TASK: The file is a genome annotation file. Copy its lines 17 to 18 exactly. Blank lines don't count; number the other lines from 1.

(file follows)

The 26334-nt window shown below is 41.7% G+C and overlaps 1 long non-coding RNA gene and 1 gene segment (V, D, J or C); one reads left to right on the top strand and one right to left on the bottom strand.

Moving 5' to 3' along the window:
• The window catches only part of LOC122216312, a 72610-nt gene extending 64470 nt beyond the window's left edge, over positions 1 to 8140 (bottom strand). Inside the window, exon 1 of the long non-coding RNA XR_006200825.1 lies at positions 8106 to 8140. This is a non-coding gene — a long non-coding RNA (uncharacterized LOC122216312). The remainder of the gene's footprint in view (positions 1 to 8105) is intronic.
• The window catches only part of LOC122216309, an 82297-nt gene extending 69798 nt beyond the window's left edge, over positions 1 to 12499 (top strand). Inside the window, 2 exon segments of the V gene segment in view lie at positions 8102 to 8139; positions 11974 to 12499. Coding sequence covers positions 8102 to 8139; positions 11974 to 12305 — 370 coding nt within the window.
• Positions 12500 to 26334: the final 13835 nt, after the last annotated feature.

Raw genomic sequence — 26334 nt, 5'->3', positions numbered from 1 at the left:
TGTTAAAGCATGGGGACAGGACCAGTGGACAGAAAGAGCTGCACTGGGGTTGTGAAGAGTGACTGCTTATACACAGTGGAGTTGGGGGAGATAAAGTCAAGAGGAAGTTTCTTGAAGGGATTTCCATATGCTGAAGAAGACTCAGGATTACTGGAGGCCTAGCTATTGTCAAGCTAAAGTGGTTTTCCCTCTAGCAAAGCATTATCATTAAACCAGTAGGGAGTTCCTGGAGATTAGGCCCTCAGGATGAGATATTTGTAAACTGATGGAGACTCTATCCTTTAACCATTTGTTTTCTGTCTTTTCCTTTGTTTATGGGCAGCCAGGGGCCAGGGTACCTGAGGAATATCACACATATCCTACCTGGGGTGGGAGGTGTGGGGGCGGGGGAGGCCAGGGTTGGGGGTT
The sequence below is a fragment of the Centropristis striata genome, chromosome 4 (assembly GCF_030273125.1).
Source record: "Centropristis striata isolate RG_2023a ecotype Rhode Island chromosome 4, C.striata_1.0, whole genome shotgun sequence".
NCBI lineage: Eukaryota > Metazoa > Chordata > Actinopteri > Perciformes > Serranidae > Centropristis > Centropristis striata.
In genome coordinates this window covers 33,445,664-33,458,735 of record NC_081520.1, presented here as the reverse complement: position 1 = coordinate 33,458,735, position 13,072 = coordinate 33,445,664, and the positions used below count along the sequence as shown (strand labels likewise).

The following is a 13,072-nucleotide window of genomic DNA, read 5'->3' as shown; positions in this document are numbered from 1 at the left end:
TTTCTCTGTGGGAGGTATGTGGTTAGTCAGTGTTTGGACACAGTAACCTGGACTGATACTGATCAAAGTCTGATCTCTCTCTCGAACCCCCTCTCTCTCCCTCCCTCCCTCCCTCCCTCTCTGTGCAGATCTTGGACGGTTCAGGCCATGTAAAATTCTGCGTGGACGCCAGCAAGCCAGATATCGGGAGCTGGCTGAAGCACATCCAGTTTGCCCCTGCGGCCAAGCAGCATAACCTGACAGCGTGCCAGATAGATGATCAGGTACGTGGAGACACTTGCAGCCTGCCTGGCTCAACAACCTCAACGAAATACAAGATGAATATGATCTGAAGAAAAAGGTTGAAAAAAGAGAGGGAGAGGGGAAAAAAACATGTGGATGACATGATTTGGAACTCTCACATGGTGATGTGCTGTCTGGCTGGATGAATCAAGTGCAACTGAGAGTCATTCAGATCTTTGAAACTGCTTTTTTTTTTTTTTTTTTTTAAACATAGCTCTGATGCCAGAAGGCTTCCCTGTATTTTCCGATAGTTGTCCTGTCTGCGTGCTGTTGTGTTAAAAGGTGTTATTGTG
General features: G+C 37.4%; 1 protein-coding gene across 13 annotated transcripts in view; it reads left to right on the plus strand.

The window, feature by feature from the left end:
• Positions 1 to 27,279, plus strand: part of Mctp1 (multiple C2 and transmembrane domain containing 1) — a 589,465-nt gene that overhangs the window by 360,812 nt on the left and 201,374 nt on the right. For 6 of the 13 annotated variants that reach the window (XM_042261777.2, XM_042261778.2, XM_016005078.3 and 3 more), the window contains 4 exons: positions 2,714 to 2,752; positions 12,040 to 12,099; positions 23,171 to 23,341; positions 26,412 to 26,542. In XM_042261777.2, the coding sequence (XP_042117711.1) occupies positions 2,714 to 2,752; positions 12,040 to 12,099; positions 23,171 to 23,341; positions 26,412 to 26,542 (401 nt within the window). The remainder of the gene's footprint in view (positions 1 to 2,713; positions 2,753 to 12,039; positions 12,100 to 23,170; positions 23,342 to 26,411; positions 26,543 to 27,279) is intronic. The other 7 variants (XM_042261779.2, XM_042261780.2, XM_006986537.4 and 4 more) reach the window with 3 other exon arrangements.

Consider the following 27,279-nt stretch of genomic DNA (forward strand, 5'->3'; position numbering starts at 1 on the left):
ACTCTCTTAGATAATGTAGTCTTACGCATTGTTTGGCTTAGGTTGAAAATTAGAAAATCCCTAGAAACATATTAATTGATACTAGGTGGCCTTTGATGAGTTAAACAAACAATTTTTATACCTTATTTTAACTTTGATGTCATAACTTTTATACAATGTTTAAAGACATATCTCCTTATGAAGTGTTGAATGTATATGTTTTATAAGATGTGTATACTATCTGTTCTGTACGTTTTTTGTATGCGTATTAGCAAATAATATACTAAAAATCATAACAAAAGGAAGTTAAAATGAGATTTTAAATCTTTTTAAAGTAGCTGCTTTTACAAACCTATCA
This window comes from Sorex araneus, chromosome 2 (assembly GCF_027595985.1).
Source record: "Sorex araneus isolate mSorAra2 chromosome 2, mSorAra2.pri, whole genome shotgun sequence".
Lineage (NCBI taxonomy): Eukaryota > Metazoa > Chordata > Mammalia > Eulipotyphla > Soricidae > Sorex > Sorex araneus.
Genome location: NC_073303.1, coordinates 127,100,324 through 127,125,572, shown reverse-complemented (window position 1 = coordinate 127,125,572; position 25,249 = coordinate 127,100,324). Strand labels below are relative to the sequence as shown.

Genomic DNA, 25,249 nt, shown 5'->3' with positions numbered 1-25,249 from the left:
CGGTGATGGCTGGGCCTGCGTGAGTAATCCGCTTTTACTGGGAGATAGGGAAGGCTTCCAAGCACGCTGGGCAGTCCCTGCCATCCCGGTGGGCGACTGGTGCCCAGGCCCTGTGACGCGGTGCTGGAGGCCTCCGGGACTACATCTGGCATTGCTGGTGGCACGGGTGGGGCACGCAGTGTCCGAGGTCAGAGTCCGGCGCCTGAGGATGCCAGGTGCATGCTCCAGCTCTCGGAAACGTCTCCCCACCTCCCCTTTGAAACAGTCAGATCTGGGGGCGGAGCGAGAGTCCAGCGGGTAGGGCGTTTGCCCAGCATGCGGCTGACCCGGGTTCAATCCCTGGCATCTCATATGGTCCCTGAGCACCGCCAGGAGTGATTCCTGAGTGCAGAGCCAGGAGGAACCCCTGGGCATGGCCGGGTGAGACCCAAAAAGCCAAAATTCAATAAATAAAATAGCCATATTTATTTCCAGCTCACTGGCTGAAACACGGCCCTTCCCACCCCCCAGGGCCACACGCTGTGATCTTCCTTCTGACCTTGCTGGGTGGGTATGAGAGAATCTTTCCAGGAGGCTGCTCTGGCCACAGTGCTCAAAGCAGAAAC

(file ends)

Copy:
Consider the following 27,279-nt stretch of genomic DNA (forward strand, 5'->3'; position numbering starts at 1 on the left):
ACTCTCTTAGATAATGTAGTCTTACGCATTGTTTGGCTTAGGTTGAAAATTAGAAAATCCCTAGAAACATATTAATTGATACTAGGTGGCCTTTGATGAGTTAAACAAACAATTTTTATACCTTATTTTAACTTTGATGTCATAACTTTTATACAATGTTTAAAGACATATCTCCTTATGAAGTGTTGAATGTATATGTTTTATAAGATGTGTATACTATCTGTTCTGTACGTTTTTTGTATGCGTATTAGCAAATAATATACTAAAAATCATAACAAAAGGAAGTTAAAATGAGATTTTAAATCTTTTTAAAGTAGCTGCTTTTACAAACCTATCA